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  • Hours: Open daily 9am - 5pm
  • Admission: Adults: € 5
The Agora was the hub of life in Ancient Greece. It combined marketplace with meeting place, and was where Athenians discussed business, justice and culture.

When the Romans defeated the Greeks in the 2nd century BC, they wanted their own meeting place and market, so they built a Roman-style forum near the former Greek Agora. The Emperor Hadrian was the brains behind this project; in his honor the site contained a library (known today as Hadrian's Library), the remnants of which you can still see. The real gem, though, is the Tower of the Winds, built in the 1st century BC by an astronomer as a sundial and water-powered clock, with relief sculptures of the winds on its sides.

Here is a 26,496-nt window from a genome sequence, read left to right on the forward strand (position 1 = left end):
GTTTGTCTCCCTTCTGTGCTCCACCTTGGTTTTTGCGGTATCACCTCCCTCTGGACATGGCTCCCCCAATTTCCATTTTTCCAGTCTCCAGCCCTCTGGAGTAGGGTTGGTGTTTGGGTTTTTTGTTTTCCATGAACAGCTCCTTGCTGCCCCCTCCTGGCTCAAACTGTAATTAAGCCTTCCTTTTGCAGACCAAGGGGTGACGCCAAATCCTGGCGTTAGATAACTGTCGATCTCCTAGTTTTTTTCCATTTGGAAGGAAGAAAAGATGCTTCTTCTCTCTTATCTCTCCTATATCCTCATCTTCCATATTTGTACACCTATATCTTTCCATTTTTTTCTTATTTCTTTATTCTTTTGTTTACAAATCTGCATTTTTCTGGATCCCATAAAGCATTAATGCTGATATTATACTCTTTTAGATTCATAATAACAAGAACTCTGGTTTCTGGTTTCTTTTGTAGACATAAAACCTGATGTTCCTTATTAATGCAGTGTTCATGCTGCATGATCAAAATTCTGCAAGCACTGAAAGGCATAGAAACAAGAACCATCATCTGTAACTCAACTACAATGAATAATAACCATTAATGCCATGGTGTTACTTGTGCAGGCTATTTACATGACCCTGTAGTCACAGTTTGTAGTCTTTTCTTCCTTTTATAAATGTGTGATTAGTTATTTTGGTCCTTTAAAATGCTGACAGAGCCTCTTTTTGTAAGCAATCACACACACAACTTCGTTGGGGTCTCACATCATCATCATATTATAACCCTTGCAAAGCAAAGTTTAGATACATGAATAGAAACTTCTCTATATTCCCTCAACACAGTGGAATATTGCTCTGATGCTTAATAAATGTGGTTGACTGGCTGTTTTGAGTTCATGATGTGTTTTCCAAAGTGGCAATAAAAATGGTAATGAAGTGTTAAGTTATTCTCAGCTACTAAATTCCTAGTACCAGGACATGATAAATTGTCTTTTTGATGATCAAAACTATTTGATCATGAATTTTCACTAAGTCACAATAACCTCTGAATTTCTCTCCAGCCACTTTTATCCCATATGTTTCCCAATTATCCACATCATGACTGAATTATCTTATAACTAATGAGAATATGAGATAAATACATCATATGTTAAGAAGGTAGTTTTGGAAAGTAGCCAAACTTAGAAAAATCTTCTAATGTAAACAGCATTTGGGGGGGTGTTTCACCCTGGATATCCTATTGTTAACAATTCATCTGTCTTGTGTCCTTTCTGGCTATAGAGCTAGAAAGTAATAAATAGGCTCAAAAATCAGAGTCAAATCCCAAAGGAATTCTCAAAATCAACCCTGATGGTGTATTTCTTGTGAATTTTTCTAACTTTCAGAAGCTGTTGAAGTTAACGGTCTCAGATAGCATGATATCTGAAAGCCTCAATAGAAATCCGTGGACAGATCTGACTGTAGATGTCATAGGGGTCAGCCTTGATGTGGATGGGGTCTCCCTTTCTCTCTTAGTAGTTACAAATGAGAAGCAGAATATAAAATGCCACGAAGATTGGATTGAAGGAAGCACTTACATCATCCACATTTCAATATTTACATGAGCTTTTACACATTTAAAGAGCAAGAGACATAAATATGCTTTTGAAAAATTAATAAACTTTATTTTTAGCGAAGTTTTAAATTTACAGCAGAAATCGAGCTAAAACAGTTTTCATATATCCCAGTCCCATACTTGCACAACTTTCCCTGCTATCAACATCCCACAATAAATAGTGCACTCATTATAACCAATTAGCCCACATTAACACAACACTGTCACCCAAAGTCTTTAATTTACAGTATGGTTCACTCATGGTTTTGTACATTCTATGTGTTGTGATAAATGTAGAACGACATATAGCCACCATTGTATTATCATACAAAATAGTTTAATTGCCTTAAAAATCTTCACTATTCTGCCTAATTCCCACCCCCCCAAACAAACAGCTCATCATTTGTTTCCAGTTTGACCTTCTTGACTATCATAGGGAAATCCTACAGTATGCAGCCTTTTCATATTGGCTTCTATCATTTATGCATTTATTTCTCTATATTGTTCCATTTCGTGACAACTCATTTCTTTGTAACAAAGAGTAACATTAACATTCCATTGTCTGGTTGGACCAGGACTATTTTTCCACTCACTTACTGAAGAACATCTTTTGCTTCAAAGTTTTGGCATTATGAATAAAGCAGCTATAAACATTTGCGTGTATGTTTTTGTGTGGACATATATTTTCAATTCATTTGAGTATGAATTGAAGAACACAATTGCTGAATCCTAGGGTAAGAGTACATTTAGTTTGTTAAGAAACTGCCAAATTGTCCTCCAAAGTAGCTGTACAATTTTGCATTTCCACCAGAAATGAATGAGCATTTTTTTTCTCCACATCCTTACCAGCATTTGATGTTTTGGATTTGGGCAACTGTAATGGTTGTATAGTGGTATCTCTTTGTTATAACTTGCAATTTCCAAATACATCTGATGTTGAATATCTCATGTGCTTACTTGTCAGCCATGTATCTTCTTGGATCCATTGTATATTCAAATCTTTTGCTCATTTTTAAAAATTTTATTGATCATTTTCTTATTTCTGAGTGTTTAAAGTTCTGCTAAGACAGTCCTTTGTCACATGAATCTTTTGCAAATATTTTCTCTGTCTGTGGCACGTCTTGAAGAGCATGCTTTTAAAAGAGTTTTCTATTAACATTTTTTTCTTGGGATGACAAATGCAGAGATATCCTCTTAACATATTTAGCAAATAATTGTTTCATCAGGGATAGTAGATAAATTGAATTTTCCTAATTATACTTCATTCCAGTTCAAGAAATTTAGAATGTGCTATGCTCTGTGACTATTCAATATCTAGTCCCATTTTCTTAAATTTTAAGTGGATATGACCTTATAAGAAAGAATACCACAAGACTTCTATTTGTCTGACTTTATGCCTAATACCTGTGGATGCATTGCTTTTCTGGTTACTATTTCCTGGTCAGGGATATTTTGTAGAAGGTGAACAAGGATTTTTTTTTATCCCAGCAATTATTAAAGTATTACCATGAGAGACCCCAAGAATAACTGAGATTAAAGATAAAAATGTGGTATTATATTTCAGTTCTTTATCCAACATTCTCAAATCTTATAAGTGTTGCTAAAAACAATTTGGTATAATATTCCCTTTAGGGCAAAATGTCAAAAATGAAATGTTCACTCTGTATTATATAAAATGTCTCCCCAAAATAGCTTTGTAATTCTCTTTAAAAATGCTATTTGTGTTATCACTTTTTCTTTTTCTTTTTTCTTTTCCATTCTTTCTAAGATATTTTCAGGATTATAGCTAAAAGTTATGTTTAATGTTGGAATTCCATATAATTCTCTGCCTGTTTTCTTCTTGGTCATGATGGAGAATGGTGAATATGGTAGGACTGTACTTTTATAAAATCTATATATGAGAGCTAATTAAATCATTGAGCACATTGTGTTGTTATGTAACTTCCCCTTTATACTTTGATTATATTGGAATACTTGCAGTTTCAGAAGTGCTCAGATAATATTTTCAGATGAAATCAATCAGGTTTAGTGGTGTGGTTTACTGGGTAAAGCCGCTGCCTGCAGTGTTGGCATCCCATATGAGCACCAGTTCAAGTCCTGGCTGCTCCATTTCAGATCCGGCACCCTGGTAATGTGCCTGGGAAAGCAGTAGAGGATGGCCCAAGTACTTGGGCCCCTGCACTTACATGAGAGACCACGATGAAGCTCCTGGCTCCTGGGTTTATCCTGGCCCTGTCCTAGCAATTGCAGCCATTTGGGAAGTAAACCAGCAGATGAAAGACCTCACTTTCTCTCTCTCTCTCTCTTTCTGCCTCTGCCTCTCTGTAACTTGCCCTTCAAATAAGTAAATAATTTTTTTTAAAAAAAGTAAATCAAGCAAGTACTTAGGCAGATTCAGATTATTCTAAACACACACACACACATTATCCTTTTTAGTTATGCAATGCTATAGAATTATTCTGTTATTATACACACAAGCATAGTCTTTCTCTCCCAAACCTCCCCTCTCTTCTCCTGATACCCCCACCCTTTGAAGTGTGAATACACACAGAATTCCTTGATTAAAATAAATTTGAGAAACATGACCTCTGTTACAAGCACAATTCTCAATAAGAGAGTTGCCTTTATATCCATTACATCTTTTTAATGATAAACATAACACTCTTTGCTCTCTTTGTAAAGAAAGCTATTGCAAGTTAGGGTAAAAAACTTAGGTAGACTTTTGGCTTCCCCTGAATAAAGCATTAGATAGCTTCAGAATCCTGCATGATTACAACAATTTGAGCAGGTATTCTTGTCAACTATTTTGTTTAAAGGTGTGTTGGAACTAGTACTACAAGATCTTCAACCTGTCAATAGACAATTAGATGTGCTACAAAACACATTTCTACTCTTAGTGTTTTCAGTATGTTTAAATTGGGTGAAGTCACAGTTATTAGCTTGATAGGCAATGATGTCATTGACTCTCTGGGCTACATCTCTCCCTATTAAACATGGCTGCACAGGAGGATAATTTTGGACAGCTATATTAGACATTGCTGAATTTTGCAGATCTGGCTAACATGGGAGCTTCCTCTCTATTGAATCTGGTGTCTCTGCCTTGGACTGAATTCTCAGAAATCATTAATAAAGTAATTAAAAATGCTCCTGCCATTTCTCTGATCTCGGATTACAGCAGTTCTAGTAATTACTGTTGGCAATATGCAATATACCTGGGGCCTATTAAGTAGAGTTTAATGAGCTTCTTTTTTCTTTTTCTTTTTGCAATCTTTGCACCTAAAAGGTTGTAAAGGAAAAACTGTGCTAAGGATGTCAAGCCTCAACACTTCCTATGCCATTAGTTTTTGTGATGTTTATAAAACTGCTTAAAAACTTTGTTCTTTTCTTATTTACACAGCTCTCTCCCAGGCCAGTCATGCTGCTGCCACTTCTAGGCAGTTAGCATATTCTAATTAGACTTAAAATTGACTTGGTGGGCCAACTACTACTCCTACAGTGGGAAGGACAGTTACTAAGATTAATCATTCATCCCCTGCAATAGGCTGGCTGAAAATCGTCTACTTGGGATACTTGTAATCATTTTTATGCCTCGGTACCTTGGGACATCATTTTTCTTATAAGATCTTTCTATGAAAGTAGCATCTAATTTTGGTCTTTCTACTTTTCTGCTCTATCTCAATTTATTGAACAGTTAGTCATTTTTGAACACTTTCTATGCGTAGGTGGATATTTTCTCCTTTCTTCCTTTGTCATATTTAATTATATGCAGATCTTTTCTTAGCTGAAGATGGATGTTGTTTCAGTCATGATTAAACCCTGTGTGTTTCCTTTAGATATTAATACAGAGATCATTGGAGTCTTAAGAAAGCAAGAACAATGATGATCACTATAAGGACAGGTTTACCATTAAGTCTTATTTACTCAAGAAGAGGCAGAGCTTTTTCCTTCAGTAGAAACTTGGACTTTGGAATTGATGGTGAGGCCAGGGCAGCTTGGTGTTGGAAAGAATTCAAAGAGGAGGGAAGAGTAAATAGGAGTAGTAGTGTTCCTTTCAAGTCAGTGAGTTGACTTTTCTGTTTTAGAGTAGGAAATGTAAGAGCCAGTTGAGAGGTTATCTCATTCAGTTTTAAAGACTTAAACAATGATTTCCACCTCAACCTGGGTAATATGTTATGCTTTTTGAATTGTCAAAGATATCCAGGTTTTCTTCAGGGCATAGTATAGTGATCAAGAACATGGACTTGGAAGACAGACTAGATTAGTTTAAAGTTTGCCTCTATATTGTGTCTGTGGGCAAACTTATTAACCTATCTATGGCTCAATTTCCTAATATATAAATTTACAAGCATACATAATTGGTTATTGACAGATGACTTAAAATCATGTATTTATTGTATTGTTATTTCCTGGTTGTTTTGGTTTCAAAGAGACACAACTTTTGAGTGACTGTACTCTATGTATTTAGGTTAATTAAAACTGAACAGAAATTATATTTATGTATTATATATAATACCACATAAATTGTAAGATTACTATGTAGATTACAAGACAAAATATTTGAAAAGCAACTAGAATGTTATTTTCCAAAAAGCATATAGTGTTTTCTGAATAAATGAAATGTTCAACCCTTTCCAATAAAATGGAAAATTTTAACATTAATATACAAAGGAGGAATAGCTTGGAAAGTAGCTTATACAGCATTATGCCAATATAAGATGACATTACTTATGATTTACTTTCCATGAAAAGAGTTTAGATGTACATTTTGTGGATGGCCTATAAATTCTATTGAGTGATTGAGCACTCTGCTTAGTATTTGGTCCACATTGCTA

The Romans valued the Greeks' knowledge and sent many of their sons to be educated in Athens. Under this Roman rule, the Greeks had 300 years of peace, the longest in their history.

Practical Info

The Roman Forum is located north of the Acropolis. Enter from the corner of Pelopida and Eolou Streets. Nearest metro is Acropolis. From the Roman Agora walk in the emperor's footsteps by following Adrianou (Hadrian's) Street to Hadrian's Arch.

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